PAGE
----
WISH reported the case that involves students from Shelbyville, Indiana. Those infected belong to the Shelbyville Student Council and the National Honor Society. It is believed that they may have become infected during a school fundraiser that involved cleaning out an old barn.
Histoplasma capsulatum lives in the environment, usually in association with large amounts of bird or bat droppings. Although not all people exposed to the fungus become ill, lung infections can occur after a person inhales the airborne fungal spores.
“In the United States, Histoplasma capsulatum is common in the Mississippi and Ohio River Valleys,” reported Ed Chambers, President of EC2, Inc., one of the leading indoor air quality and infection control consulting firms in the Midwest. “People should avoid places with large amounts of bird or bat droppings, especially if they have a weakened immune system. Many homes and properties, including in the Chicago area where EC2 is based, have issues with these animals living in attics or leaving their droppings on roofs near air intakes. If people suspect they may have a problem, environmental experts such as those at EC2, should be contacted to investigate. If large amounts of droppings are found, a professional company that handles these types of situations should be hired to remove the waste,” he continued.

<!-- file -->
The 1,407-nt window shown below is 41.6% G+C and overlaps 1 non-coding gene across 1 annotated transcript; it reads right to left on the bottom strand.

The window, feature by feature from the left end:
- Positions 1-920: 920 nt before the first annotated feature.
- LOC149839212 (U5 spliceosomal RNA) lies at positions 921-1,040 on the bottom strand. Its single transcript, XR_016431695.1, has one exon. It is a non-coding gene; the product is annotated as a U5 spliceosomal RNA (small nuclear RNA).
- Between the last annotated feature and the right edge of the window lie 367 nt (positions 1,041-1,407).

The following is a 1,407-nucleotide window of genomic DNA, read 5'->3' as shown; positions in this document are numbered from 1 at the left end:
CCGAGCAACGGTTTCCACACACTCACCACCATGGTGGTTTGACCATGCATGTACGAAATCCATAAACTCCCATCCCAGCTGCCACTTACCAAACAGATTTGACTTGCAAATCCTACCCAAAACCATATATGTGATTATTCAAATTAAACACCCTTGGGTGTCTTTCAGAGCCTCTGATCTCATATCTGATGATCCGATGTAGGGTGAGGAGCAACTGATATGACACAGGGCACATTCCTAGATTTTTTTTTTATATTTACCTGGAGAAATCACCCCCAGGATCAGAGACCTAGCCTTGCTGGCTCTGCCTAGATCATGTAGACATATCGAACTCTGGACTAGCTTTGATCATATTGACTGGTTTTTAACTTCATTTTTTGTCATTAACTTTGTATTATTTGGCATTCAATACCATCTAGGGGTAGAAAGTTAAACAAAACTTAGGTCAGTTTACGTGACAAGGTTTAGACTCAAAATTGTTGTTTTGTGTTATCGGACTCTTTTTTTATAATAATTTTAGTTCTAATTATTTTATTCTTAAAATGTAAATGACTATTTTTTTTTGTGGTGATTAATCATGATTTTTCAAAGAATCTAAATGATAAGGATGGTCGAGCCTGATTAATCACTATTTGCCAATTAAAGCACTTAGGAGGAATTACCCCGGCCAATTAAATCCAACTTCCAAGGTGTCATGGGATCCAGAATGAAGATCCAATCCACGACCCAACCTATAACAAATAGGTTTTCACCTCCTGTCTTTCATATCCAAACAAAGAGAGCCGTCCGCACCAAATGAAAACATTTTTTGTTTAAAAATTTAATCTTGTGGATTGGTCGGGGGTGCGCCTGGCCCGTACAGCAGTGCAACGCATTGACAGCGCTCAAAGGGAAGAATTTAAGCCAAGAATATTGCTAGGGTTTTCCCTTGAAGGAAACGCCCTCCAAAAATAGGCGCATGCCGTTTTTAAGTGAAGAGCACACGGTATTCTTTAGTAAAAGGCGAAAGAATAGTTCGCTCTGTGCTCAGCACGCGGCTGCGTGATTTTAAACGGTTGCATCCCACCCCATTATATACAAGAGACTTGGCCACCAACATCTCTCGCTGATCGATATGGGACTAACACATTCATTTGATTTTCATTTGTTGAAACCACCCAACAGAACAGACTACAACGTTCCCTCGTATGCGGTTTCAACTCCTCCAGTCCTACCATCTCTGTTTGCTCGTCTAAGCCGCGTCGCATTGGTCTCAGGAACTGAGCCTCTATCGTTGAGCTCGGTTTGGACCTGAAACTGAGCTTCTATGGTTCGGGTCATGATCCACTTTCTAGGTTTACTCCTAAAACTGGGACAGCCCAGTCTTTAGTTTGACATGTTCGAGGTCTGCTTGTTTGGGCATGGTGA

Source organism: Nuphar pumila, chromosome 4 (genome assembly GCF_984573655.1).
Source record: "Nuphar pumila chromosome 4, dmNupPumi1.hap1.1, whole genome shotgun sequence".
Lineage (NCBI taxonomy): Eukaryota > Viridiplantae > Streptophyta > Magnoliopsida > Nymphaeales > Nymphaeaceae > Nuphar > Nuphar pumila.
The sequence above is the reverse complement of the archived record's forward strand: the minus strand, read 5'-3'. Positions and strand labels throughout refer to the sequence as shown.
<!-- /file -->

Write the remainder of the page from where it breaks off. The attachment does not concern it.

EC2 has sponsored an educational video about Histoplasma capsulatum and histoplasmosis that can be seen at:
To learn more about Histoplasma capsulatum, indoor air quality (IAQ) or other environmental and health & safety issues, please visit http://www.4ec2inc.com, email firstname.lastname@example.org or call (815) 703-9000.
About EC2, Inc.
EC2 is a leading provider of environmental consulting and inspection services for clients across the United States. Based in the Chicago area, the company provides their services to clients ranging from local companies and institutions to international Fortune 500 Corporations.